Alphabet Inc ’s top tax executive told UK authorities that the new UK tax – popularly called “Google Tax” – will not apply to the Internet firm, says a report from Bloomberg. The tax – the Diverted Profits Tax – came up last year owing to rising concerns that Alphabet and other tech firms are using loopholes to transfer profits to offshore tax havens.
“Google Tax” does not apply to us
So, to discourage transfer to offshore tax havens, the UK officials introduced this so-called “Google tax,” which allows the govt. to charge 25% tax on any profits it believes have been moved out of the US improperly. Standard corporate tax rate in the UK is 20%.
However, Alphabet’s VP for finance – Tom Hutchinson – speaking to a Parliamentary committee, which is investigating Google’s 130m-pound ($188 million) settlement with the U.K. tax authority, said the new tax does not apply to the firms past profits.
“Because of our agreement with the HMRC we are paying the right amount of tax, so we are not having to pay anything else,” the executive said.
Alphabet Inc has been using tactics like the “Double Irish” and “Dutch Sandwich,” to shift its profits to a Bermuda subsidiary, Bloomberg reported in 2010. But, in Thursday’s hearings, the executive said such strategies has no effect on the tax the firm paid in the UK. Transferring of profits to Bermuda has been designed to lower the taxes in the US, the executive said.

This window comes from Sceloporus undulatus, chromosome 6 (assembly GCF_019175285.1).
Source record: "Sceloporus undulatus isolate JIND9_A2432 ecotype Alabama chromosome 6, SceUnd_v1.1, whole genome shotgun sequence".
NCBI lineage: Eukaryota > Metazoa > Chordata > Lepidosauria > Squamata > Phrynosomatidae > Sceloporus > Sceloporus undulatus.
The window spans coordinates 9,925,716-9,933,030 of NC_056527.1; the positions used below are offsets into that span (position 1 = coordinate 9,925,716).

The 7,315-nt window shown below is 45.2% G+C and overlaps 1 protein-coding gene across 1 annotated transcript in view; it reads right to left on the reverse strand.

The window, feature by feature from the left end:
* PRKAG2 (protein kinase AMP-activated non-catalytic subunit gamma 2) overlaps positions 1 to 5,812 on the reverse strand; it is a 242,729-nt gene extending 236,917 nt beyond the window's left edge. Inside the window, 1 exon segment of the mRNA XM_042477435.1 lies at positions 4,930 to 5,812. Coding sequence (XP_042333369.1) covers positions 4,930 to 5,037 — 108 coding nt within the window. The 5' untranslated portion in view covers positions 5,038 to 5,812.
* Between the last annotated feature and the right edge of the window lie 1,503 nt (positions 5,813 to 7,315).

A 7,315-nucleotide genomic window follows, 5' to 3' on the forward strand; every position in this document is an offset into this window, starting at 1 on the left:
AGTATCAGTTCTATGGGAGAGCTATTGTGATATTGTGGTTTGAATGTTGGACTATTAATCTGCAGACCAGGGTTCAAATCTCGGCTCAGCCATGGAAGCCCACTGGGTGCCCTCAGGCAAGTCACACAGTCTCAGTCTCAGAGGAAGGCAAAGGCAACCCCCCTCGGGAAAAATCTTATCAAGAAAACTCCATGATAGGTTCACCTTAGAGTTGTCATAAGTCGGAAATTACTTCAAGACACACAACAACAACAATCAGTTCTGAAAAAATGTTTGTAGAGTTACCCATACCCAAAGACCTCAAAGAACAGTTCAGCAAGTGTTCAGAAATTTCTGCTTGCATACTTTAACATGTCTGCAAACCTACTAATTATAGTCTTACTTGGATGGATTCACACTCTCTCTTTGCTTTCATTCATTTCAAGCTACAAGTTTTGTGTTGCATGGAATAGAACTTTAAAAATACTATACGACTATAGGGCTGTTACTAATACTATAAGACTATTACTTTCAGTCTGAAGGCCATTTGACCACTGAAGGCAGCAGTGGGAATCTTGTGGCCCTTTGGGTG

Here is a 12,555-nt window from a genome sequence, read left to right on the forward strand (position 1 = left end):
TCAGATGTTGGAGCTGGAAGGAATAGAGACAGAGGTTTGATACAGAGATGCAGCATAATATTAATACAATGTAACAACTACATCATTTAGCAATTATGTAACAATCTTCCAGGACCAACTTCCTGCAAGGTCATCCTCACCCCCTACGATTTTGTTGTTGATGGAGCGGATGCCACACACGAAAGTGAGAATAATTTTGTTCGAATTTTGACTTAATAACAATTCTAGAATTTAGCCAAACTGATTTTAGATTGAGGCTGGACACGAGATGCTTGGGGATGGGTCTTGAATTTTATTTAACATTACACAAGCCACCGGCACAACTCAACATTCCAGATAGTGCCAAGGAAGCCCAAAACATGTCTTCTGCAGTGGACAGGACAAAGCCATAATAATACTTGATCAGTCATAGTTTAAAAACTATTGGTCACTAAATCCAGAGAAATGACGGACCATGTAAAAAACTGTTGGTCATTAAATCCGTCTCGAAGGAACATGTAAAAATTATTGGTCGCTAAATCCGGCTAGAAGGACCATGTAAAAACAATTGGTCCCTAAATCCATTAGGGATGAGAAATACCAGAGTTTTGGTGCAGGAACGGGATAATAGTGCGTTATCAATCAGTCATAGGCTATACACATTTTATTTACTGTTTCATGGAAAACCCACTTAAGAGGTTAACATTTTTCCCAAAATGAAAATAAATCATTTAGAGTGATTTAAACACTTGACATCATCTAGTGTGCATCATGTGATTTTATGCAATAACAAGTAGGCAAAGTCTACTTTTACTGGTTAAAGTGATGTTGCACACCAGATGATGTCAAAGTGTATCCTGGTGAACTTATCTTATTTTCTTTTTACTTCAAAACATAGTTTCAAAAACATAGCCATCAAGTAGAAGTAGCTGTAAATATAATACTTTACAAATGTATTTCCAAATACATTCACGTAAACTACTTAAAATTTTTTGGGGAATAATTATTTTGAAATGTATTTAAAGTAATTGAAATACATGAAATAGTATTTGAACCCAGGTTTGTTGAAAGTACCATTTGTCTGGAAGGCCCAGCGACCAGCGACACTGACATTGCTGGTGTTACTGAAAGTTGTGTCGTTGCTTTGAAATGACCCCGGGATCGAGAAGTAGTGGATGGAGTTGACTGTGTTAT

“Under the rules in the U.S., this structure makes sense,” he said. “I don’t think this is an aggressive structure.” Hutchinson said his duty is to efficiently manage the tax affairs of his firm, and Alphabet paid 19% as tax around the world, “a fair amount of tax to pay.”
Alphabet executive does not know his salary
Alphabet Inc executives have been accused of being unknown to reality after one of firms most-senior UK executive failed to tell MPs his salary. On Thursday, Matt Brittin appeared before the public accounts committee to be questioned over the £130m in back taxes that the firm agreed to pay last month.
Brittin said that the firm paid 20% tax in the UK, and not the 3% that has been reported in the media. However, he was not able to tell on what number the firm paid 20% tax. Then Meg Hillier – committee chair – asked the salary figures to know the divide between the senior executives and ordinary citizens.
But, to their surprise, Brittin said he did not know his exact salary. “You don’t know what you get paid, Mr Brittin?” she said laughing.